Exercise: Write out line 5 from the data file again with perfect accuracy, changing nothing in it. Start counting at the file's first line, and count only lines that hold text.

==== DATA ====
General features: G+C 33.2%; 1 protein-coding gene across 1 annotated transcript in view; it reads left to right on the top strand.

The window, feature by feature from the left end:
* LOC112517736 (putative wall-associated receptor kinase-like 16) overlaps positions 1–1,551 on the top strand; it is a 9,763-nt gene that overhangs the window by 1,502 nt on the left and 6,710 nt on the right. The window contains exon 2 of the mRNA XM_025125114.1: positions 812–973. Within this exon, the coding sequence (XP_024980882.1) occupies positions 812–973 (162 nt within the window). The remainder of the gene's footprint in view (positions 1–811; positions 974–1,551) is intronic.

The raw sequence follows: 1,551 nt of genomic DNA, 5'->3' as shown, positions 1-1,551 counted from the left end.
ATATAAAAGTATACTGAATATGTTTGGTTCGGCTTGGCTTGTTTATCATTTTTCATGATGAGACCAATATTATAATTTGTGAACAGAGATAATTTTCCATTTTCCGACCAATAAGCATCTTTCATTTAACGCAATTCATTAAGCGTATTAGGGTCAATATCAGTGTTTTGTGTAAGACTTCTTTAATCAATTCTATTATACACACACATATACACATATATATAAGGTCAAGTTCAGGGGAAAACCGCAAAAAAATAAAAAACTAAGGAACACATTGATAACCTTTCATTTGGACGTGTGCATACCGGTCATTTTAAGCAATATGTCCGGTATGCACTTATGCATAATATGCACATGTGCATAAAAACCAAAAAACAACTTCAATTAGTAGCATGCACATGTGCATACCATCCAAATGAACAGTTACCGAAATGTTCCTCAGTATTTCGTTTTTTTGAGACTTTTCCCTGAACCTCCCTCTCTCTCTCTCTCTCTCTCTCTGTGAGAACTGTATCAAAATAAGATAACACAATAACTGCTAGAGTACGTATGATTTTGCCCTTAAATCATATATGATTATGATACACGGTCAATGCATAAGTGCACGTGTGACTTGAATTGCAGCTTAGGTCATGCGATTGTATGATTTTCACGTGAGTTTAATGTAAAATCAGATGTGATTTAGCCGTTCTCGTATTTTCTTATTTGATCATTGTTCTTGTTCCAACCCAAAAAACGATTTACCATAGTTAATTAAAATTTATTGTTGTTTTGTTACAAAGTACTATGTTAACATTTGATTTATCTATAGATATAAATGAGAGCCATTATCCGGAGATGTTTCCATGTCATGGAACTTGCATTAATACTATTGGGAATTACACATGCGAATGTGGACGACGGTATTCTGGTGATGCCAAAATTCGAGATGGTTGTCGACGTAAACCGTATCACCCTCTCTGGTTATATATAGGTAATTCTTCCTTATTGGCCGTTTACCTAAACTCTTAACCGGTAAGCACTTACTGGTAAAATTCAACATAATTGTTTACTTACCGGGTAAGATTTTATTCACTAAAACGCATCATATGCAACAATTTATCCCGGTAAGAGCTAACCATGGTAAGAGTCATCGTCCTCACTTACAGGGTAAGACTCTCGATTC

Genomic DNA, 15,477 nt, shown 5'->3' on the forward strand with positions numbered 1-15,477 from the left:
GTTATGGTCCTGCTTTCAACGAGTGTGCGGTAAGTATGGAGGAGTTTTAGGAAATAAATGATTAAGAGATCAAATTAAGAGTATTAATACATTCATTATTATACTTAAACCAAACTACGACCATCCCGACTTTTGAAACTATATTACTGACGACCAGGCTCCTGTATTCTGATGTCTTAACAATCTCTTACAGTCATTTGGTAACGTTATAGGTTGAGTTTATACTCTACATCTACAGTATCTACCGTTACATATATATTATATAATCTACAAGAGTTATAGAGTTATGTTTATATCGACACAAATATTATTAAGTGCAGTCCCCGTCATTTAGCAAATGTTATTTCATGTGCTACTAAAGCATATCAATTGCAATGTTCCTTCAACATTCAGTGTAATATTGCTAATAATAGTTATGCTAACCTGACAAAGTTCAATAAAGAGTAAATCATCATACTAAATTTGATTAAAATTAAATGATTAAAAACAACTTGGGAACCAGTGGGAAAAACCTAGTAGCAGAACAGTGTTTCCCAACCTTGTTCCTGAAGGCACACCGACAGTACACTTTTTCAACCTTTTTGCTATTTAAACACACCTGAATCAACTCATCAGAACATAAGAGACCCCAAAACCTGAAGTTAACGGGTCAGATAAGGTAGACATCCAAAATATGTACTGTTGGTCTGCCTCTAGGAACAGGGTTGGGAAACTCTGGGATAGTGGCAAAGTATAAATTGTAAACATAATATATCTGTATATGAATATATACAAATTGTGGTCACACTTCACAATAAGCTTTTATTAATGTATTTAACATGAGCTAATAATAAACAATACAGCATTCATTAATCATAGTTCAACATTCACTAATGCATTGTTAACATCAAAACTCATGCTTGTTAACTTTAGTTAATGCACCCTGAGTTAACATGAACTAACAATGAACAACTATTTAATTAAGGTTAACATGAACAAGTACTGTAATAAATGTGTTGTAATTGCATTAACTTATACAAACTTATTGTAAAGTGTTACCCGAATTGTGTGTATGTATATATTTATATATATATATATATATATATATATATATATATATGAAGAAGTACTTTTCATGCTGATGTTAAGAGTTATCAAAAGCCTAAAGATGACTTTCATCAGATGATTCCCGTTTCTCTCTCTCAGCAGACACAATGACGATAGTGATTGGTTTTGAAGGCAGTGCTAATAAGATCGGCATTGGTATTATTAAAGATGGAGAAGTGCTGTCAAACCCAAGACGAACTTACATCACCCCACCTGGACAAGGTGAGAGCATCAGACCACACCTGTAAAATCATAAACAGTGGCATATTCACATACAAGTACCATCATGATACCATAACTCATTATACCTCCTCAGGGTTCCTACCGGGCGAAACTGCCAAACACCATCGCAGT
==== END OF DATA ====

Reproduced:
ATATAAAAGTATACTGAATATGTTTGGTTCGGCTTGGCTTGTTTATCATTTTTCATGATGAGACCAATATTATAATTTGTGAACAGAGATAATTTTCCATTTTCCGACCAATAAGCATCTTTCATTTAACGCAATTCATTAAGCGTATTAGGGTCAATATCAGTGTTTTGTGTAAGACTTCTTTAATCAATTCTATTATACACACACATATACACATATATATAAGGTCAAGTTCAGGGGAAAACCGCAAAAAAATAAAAAACTAAGGAACACATTGATAACCTTTCATTTGGACGTGTGCATACCGGTCATTTTAAGCAATATGTCCGGTATGCACTTATGCATAATATGCACATGTGCATAAAAACCAAAAAACAACTTCAATTAGTAGCATGCACATGTGCATACCATCCAAATGAACAGTTACCGAAATGTTCCTCAGTATTTCGTTTTTTTGAGACTTTTCCCTGAACCTCCCTCTCTCTCTCTCTCTCTCTCTCTGTGAGAACTGTATCAAAATAAGATAACACAATAACTGCTAGAGTACGTATGATTTTGCCCTTAAATCATATATGATTATGATACACGGTCAATGCATAAGTGCACGTGTGACTTGAATTGCAGCTTAGGTCATGCGATTGTATGATTTTCACGTGAGTTTAATGTAAAATCAGATGTGATTTAGCCGTTCTCGTATTTTCTTATTTGATCATTGTTCTTGTTCCAACCCAAAAAACGATTTACCATAGTTAATTAAAATTTATTGTTGTTTTGTTACAAAGTACTATGTTAACATTTGATTTATCTATAGATATAAATGAGAGCCATTATCCGGAGATGTTTCCATGTCATGGAACTTGCATTAATACTATTGGGAATTACACATGCGAATGTGGACGACGGTATTCTGGTGATGCCAAAATTCGAGATGGTTGTCGACGTAAACCGTATCACCCTCTCTGGTTATATATAGGTAATTCTTCCTTATTGGCCGTTTACCTAAACTCTTAACCGGTAAGCACTTACTGGTAAAATTCAACATAATTGTTTACTTACCGGGTAAGATTTTATTCACTAAAACGCATCATATGCAACAATTTATCCCGGTAAGAGCTAACCATGGTAAGAGTCATCGTCCTCACTTACAGGGTAAGACTCTCGATTC